This article is to update you about the status of House Bill 251 (Post Employment Restrictions Amendments) pending in the Utah Legislature that concerns employee noncompete agreements.  A significantly revised bill unanimously passed through the House yesterday, and now is being sent to the Senate for consideration.  The revised bill is available here: H.B. 251 Post-employment Restrictions Amendments

Highlights of the changes since our last update include:

•Express exceptions for nonsolicitation and confidentiality agreements
•Added protections for employer proprietary, confidential or trade secret information
•No application to agreements entered into prior to July 1, 2016
•While somewhat unclear in its application, the new language permits restrictive covenants that have the purpose of protecting proprietary, confidential or trade secret information, an employer’s business relationships with customers or employees, or investments made in an employee’s training, education or signing bonus
•An exception for noncompete agreements related to the sale of a business
•An exception for severance agreements signed at or after termination
•Codification of case law that restrictive covenants must be reasonable in time, scope and geography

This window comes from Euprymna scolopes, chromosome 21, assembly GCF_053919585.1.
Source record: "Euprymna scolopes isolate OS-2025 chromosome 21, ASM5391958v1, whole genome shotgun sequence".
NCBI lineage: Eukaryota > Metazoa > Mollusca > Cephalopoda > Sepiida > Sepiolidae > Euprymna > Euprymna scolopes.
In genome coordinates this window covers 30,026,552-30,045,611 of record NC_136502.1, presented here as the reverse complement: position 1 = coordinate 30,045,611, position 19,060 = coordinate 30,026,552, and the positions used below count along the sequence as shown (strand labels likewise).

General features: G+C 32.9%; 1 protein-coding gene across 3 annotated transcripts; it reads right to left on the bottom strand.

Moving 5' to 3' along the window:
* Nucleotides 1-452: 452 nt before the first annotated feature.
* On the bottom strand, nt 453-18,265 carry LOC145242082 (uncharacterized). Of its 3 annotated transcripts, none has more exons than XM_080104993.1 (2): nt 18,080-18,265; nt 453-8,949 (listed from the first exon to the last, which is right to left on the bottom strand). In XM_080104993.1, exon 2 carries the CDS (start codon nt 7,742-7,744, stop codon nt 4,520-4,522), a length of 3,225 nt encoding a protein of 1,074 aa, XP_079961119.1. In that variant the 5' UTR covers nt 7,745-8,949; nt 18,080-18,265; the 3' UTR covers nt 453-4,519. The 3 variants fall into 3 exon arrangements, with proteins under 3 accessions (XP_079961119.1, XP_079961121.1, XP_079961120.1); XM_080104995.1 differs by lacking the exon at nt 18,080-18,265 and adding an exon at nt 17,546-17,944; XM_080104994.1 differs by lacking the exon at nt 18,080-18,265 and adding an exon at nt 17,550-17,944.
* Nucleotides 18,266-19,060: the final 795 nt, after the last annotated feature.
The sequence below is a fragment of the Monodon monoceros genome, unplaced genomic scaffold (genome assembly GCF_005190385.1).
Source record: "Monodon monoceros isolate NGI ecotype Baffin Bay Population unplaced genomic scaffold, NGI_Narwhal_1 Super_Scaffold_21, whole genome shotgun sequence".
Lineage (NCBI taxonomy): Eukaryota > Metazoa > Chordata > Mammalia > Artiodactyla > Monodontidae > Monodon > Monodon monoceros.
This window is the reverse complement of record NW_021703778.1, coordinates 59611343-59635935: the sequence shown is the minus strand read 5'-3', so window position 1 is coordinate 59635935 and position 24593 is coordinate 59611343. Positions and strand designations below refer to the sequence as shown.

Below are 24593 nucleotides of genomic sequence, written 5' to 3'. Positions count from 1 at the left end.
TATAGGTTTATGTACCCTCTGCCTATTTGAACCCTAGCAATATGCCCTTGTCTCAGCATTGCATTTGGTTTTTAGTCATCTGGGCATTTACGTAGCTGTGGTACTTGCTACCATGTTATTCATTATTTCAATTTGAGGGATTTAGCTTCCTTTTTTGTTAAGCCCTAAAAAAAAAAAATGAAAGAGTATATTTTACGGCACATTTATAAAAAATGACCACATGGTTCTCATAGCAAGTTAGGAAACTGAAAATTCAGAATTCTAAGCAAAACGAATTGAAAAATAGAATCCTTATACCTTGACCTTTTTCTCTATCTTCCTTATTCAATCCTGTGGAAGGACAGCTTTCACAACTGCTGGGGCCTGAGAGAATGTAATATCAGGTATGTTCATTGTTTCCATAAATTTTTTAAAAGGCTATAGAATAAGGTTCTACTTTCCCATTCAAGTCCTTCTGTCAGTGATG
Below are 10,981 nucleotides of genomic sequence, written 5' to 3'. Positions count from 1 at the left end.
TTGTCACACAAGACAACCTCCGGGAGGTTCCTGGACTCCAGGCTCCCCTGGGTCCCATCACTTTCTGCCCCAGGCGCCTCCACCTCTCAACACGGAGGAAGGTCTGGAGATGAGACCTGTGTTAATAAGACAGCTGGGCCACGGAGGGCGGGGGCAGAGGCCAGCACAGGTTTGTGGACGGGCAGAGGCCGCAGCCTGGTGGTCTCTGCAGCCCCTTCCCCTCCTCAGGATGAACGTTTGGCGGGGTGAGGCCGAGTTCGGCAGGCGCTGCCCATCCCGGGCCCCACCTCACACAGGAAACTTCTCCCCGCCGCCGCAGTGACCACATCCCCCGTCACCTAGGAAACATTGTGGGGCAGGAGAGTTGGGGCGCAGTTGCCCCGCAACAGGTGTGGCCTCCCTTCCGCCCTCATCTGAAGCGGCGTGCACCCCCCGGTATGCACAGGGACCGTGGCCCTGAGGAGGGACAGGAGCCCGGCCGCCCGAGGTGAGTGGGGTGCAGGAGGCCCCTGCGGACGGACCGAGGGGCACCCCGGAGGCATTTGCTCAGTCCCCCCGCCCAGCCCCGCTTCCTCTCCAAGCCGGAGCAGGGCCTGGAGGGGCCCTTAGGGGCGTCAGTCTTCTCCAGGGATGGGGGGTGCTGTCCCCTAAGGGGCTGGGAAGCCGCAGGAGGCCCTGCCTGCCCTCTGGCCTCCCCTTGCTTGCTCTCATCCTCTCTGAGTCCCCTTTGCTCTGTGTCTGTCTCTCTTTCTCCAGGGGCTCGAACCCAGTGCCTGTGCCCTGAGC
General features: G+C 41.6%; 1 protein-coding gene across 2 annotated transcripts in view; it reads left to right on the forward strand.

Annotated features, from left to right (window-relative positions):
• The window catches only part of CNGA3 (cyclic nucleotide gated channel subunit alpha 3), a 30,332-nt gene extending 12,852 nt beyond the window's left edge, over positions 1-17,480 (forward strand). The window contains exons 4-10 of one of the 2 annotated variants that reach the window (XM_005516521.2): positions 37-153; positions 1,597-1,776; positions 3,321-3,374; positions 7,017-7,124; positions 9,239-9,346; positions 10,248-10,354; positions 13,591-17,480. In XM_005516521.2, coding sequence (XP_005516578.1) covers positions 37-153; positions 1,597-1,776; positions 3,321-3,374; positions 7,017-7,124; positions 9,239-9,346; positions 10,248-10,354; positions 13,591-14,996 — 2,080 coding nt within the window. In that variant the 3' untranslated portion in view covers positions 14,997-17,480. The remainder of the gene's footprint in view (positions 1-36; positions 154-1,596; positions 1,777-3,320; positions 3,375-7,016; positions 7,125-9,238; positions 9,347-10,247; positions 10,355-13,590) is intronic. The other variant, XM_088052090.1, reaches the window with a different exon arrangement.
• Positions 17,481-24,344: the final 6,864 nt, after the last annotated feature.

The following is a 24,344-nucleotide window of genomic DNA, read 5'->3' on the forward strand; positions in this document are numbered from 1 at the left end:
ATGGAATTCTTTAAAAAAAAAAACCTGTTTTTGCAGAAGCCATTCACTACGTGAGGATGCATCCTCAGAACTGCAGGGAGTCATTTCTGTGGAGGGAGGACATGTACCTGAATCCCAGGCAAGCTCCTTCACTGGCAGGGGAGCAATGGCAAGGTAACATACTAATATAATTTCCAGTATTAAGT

While the changes significantly address some of the concerns of employers, we urge you to continue to monitor the progress of this important legislation and contact your legislators with your input. We will keep you apprised of the outcome and whether you need to adjust your contracts, policies and practices. As always, please contact your Fabian VanCott attorney with questions or if you would like to discuss further.

The full text of the bill can be found at:  Post-Employment Restrictions Amendments
The Employment & Labor Law Practice Group

Our Employment & Labor Law Practice Group has become aware of a bill pending in the Utah legislature that would radically impact an employer’s ability to enforce covenants not to compete.  Like in California, the new law would prohibit “post-employment restrictions” on an employee’s ability to compete with an employer after termination.  An employer seeking to enforce such a provision (with no carve out for contracts that predate the legislation) would be liable for the employee’s actual damages, including all costs and attorneys’ fees.

As this legislation would significantly impact your ability as an employer to protect your business assets, goodwill, and confidential/proprietary information, we urge you to consider contacting your state senator and representative to express your opinion about the proposed legislation.  We will keep you apprised of the outcome and whether you need to adjust your contracts, policies and practices.   Please contact your Fabian VanCott attorney with any questions or to discuss further.

The full text of the bill can be found at:  Post-Employment Restrictions Amendments

 
The Employment & Labor Law Practice Group